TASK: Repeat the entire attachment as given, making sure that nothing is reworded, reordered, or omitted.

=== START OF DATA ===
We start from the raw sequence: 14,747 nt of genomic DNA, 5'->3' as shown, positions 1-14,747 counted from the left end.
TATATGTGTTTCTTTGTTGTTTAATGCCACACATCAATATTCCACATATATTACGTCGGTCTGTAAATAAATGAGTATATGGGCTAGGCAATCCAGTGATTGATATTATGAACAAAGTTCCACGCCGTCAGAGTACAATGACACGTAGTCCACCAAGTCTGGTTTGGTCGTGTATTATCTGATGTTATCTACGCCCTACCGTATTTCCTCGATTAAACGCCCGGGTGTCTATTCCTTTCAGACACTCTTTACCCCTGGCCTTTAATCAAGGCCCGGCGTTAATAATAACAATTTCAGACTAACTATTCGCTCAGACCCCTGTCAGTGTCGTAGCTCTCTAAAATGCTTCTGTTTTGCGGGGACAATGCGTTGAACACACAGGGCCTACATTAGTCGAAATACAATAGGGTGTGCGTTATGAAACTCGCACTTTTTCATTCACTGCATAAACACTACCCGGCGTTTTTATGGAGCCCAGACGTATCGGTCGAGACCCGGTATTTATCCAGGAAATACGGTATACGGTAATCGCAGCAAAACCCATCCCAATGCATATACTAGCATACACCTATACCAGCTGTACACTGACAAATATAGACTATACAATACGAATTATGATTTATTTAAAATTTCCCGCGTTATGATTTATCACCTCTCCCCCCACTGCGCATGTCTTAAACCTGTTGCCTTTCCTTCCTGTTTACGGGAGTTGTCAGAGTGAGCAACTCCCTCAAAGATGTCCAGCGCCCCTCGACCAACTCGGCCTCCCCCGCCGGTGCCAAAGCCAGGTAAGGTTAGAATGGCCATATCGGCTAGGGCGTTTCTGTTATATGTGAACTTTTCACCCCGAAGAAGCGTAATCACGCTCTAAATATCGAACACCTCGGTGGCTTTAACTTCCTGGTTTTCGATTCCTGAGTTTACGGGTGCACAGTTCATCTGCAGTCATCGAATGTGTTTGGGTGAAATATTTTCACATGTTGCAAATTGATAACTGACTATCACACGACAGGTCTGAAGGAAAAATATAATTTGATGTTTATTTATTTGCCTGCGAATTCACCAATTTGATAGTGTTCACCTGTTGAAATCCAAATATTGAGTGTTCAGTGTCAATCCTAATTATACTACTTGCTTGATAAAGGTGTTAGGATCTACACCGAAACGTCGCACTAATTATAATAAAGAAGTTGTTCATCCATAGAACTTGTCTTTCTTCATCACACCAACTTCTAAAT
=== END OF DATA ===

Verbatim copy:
We start from the raw sequence: 14,747 nt of genomic DNA, 5'->3' as shown, positions 1-14,747 counted from the left end.
TATATGTGTTTCTTTGTTGTTTAATGCCACACATCAATATTCCACATATATTACGTCGGTCTGTAAATAAATGAGTATATGGGCTAGGCAATCCAGTGATTGATATTATGAACAAAGTTCCACGCCGTCAGAGTACAATGACACGTAGTCCACCAAGTCTGGTTTGGTCGTGTATTATCTGATGTTATCTACGCCCTACCGTATTTCCTCGATTAAACGCCCGGGTGTCTATTCCTTTCAGACACTCTTTACCCCTGGCCTTTAATCAAGGCCCGGCGTTAATAATAACAATTTCAGACTAACTATTCGCTCAGACCCCTGTCAGTGTCGTAGCTCTCTAAAATGCTTCTGTTTTGCGGGGACAATGCGTTGAACACACAGGGCCTACATTAGTCGAAATACAATAGGGTGTGCGTTATGAAACTCGCACTTTTTCATTCACTGCATAAACACTACCCGGCGTTTTTATGGAGCCCAGACGTATCGGTCGAGACCCGGTATTTATCCAGGAAATACGGTATACGGTAATCGCAGCAAAACCCATCCCAATGCATATACTAGCATACACCTATACCAGCTGTACACTGACAAATATAGACTATACAATACGAATTATGATTTATTTAAAATTTCCCGCGTTATGATTTATCACCTCTCCCCCCACTGCGCATGTCTTAAACCTGTTGCCTTTCCTTCCTGTTTACGGGAGTTGTCAGAGTGAGCAACTCCCTCAAAGATGTCCAGCGCCCCTCGACCAACTCGGCCTCCCCCGCCGGTGCCAAAGCCAGGTAAGGTTAGAATGGCCATATCGGCTAGGGCGTTTCTGTTATATGTGAACTTTTCACCCCGAAGAAGCGTAATCACGCTCTAAATATCGAACACCTCGGTGGCTTTAACTTCCTGGTTTTCGATTCCTGAGTTTACGGGTGCACAGTTCATCTGCAGTCATCGAATGTGTTTGGGTGAAATATTTTCACATGTTGCAAATTGATAACTGACTATCACACGACAGGTCTGAAGGAAAAATATAATTTGATGTTTATTTATTTGCCTGCGAATTCACCAATTTGATAGTGTTCACCTGTTGAAATCCAAATATTGAGTGTTCAGTGTCAATCCTAATTATACTACTTGCTTGATAAAGGTGTTAGGATCTACACCGAAACGTCGCACTAATTATAATAAAGAAGTTGTTCATCCATAGAACTTGTCTTTCTTCATCACACCAACTTCTAAAT